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Looking for ideas on a 50x100 space

 
Peter Hartman
Posts: 171
Location: springfield, MO
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I am working on designing a small food forest on the north east edge of my property. Here are a few pictures of the space I am dealing with:


The space I am referring to is on the right on this picture. The big puddle will be the driveway up to the house. This picture was taken after about 2 inches of rain. When we get this much rain there is some run off from the 3 acres to my south (or left in this picture).


Here is another view. The space is basically between the honey suckle on the the north fence and the cedar tree on the east fence. the drive will be the south border.


This is sowing part of the field to the south that generates the water and the path it takes through my property.

This is my first mock up of the space and some of the trees I had in mind. I have not added any of my understory in this yet. If any one has opinions on this or wants to change it completely feel free to suggest. I am also wondering if there should be any earthworks done before hand. I have access to the track loader and a backhoe.

North is up and south is down. (sorry for the spelling mistakes)
 
Tim Burrows
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If I were you, I would try swaleing the land on contour and making a pond like sepp holzer does. If you don't want water storage on the property then I would terrace everything on contour and build hugelkultur beds near the house for veggies. The tree layout map looks good. Don't forget about the understories of the food forest get at least 7 layers in there!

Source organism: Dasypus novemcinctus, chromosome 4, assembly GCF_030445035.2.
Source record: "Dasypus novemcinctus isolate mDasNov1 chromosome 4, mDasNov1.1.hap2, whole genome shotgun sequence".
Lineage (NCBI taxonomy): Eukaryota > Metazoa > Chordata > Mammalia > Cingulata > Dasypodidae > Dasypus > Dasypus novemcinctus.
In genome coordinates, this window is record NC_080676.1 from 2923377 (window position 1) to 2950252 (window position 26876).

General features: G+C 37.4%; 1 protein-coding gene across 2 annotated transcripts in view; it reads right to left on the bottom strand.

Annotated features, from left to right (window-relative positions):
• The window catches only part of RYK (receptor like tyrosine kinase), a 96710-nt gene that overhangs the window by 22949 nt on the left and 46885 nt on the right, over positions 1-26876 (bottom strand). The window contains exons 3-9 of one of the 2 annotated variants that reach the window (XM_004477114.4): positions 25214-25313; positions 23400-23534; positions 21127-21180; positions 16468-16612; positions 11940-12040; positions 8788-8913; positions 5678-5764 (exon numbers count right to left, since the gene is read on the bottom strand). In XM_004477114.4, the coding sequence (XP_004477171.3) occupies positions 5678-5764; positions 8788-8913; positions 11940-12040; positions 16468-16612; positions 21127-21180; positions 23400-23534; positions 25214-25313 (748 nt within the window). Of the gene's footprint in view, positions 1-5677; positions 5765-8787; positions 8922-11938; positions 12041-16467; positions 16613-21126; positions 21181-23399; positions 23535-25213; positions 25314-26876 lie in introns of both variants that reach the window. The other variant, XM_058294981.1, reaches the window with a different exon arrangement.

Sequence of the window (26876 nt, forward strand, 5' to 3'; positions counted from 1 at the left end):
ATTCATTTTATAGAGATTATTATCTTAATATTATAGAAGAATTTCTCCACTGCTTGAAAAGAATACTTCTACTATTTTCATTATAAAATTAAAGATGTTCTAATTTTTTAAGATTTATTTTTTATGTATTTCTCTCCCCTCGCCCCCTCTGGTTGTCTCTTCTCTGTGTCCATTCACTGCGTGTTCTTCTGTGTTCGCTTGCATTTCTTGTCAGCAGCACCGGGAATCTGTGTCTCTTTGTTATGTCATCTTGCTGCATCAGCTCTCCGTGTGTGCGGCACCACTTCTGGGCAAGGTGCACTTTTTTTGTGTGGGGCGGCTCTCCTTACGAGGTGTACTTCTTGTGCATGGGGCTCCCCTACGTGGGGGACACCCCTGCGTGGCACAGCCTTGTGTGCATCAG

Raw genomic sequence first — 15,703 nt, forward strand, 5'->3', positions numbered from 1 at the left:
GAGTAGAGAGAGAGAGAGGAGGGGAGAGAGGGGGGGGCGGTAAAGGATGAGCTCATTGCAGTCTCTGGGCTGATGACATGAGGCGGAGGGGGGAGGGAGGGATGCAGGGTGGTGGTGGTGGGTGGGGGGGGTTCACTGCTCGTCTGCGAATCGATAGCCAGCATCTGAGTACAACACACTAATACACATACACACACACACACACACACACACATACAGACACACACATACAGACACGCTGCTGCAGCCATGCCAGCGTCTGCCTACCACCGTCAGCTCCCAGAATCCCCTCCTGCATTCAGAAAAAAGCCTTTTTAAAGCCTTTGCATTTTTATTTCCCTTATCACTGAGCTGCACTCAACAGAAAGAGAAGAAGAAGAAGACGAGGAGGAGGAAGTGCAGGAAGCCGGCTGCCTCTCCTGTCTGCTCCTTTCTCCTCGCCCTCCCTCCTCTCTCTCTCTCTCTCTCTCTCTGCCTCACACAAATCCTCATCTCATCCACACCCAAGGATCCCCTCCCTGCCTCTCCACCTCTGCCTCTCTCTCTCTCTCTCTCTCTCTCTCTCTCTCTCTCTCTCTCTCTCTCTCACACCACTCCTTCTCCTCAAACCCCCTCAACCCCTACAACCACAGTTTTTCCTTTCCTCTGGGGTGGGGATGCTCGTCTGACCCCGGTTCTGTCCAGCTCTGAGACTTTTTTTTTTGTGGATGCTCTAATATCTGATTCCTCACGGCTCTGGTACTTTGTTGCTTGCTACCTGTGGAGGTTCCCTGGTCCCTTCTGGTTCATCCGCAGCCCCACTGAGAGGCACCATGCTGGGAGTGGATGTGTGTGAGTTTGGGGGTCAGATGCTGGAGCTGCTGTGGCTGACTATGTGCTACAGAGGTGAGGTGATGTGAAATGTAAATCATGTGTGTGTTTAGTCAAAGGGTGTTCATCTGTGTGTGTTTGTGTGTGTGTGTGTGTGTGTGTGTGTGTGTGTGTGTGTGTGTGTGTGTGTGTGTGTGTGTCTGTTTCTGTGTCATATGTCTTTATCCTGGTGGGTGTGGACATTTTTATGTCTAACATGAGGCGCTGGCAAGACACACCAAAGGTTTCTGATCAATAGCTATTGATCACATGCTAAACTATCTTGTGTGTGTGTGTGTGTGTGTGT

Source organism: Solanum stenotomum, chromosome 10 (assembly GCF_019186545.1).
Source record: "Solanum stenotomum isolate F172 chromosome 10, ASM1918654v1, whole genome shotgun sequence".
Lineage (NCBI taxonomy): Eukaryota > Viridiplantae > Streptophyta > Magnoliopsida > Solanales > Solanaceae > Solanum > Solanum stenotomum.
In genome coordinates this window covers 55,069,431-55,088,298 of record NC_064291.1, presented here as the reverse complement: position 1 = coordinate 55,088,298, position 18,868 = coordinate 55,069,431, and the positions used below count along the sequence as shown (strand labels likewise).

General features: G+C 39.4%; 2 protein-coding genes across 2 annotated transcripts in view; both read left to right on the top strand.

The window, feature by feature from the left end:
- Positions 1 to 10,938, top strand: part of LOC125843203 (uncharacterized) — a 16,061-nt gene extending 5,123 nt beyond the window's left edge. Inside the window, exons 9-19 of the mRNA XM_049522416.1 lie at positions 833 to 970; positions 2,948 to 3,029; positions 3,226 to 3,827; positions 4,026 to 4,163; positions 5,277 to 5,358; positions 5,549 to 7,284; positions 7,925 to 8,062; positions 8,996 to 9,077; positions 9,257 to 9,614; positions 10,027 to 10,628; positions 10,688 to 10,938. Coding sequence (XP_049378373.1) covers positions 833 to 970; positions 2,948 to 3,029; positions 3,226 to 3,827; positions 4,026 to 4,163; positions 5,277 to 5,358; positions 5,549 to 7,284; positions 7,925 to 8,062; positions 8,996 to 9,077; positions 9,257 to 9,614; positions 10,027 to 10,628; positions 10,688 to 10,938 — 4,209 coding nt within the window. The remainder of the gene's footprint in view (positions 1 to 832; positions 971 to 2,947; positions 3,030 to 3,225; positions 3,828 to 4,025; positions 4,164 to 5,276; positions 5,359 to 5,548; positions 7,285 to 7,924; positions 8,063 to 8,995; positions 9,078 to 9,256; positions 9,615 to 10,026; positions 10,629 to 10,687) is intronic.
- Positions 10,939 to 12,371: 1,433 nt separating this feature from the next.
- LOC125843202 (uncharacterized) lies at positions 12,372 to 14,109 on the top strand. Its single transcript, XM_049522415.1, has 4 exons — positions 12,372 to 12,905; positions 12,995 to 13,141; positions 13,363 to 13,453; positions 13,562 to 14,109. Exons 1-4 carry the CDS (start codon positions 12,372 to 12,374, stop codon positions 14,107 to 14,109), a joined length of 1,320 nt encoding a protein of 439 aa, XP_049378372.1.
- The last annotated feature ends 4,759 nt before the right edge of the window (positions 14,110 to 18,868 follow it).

Peter Hartman
Posts: 171
Location: springfield, MO
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For now I am just concerned with this space in the north east corner for now. I just don't have time to do this all at once. Would a small swale be appropriate in this space? The soil is pretty good in this spot. It is strangely rock (or stone depending on where you are from) free compared to the rest of the property and MO in general. There is about 3ft of top soil on top of clay.

Here is another view of the area:
 
Tim Burrows
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I think swales are always good no matter what the soil type. My understanding is to slow down the rain water and let it soak into the land, rather then run off the top taking nutrients. Highest point in the landscape would be best to start with as the water will naturally flow down hill to the rest.
 
Peter Hartman
Posts: 171
Location: springfield, MO